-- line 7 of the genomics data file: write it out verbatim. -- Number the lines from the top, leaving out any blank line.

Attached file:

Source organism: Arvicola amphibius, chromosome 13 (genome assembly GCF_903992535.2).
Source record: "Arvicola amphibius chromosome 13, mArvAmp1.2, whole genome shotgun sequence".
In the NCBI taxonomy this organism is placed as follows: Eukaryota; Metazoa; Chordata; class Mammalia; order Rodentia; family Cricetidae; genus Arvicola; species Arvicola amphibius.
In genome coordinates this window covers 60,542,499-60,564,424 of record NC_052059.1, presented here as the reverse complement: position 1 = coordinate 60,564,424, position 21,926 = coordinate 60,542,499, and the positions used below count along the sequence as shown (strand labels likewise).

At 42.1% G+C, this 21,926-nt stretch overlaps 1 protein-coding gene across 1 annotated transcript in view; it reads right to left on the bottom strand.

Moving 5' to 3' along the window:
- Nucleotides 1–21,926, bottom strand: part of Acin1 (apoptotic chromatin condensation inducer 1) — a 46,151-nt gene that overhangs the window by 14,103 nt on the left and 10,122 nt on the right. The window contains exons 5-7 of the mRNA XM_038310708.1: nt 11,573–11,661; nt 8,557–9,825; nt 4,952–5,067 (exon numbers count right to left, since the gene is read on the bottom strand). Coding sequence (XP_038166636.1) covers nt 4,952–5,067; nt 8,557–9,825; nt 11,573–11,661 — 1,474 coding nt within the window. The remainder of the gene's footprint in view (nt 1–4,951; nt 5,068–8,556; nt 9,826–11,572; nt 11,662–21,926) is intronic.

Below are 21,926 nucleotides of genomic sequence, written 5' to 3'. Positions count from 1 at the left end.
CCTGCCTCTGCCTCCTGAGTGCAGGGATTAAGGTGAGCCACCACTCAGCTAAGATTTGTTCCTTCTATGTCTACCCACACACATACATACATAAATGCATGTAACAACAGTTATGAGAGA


- Nucleotides 1–21,926, bottom strand: part of Acin1 (apoptotic chromatin condensation inducer 1) — a 46,151-nt gene that overhangs the window by 14,103 nt on the left and 10,122 nt on the right. The window contains exons 5-7 of the mRNA XM_038310708.1: nt 11,573–11,661; nt 8,557–9,825; nt 4,952–5,067 (exon numbers count right to left, since the gene is read on the bottom strand). Coding sequence (XP_038166636.1) covers nt 4,952–5,067; nt 8,557–9,825; nt 11,573–11,661 — 1,474 coding nt within the window. The remainder of the gene's footprint in view (nt 1–4,951; nt 5,068–8,556; nt 9,826–11,572; nt 11,662–21,926) is intronic.